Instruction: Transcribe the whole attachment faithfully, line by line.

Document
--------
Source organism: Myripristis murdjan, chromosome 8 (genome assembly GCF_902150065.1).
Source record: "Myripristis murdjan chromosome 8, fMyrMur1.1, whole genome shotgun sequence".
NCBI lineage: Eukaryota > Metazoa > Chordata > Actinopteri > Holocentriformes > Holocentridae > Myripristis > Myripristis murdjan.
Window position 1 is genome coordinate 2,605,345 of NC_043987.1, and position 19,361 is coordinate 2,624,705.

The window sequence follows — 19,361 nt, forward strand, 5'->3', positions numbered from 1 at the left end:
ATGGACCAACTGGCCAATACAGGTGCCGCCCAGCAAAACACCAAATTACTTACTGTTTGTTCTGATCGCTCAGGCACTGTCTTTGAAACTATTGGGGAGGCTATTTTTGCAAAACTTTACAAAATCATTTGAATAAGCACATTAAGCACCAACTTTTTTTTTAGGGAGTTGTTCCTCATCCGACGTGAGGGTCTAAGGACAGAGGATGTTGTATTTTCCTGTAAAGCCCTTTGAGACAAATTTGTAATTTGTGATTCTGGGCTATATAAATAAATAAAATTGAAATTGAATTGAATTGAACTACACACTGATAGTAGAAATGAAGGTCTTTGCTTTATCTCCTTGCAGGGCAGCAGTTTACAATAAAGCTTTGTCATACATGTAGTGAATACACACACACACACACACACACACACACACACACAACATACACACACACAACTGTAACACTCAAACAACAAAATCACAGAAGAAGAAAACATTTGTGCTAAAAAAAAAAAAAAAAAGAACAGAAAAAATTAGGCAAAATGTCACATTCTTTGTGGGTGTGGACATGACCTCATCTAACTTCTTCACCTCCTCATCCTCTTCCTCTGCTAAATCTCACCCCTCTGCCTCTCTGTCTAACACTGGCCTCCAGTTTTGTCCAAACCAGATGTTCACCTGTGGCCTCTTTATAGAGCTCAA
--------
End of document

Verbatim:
Source organism: Myripristis murdjan, chromosome 8 (genome assembly GCF_902150065.1).
Source record: "Myripristis murdjan chromosome 8, fMyrMur1.1, whole genome shotgun sequence".
NCBI lineage: Eukaryota > Metazoa > Chordata > Actinopteri > Holocentriformes > Holocentridae > Myripristis > Myripristis murdjan.
Window position 1 is genome coordinate 2,605,345 of NC_043987.1, and position 19,361 is coordinate 2,624,705.

The window sequence follows — 19,361 nt, forward strand, 5'->3', positions numbered from 1 at the left end:
ATGGACCAACTGGCCAATACAGGTGCCGCCCAGCAAAACACCAAATTACTTACTGTTTGTTCTGATCGCTCAGGCACTGTCTTTGAAACTATTGGGGAGGCTATTTTTGCAAAACTTTACAAAATCATTTGAATAAGCACATTAAGCACCAACTTTTTTTTTAGGGAGTTGTTCCTCATCCGACGTGAGGGTCTAAGGACAGAGGATGTTGTATTTTCCTGTAAAGCCCTTTGAGACAAATTTGTAATTTGTGATTCTGGGCTATATAAATAAATAAAATTGAAATTGAATTGAATTGAACTACACACTGATAGTAGAAATGAAGGTCTTTGCTTTATCTCCTTGCAGGGCAGCAGTTTACAATAAAGCTTTGTCATACATGTAGTGAATACACACACACACACACACACACACACACACACACAACATACACACACACAACTGTAACACTCAAACAACAAAATCACAGAAGAAGAAAACATTTGTGCTAAAAAAAAAAAAAAAAAGAACAGAAAAAATTAGGCAAAATGTCACATTCTTTGTGGGTGTGGACATGACCTCATCTAACTTCTTCACCTCCTCATCCTCTTCCTCTGCTAAATCTCACCCCTCTGCCTCTCTGTCTAACACTGGCCTCCAGTTTTGTCCAAACCAGATGTTCACCTGTGGCCTCTTTATAGAGCTCAA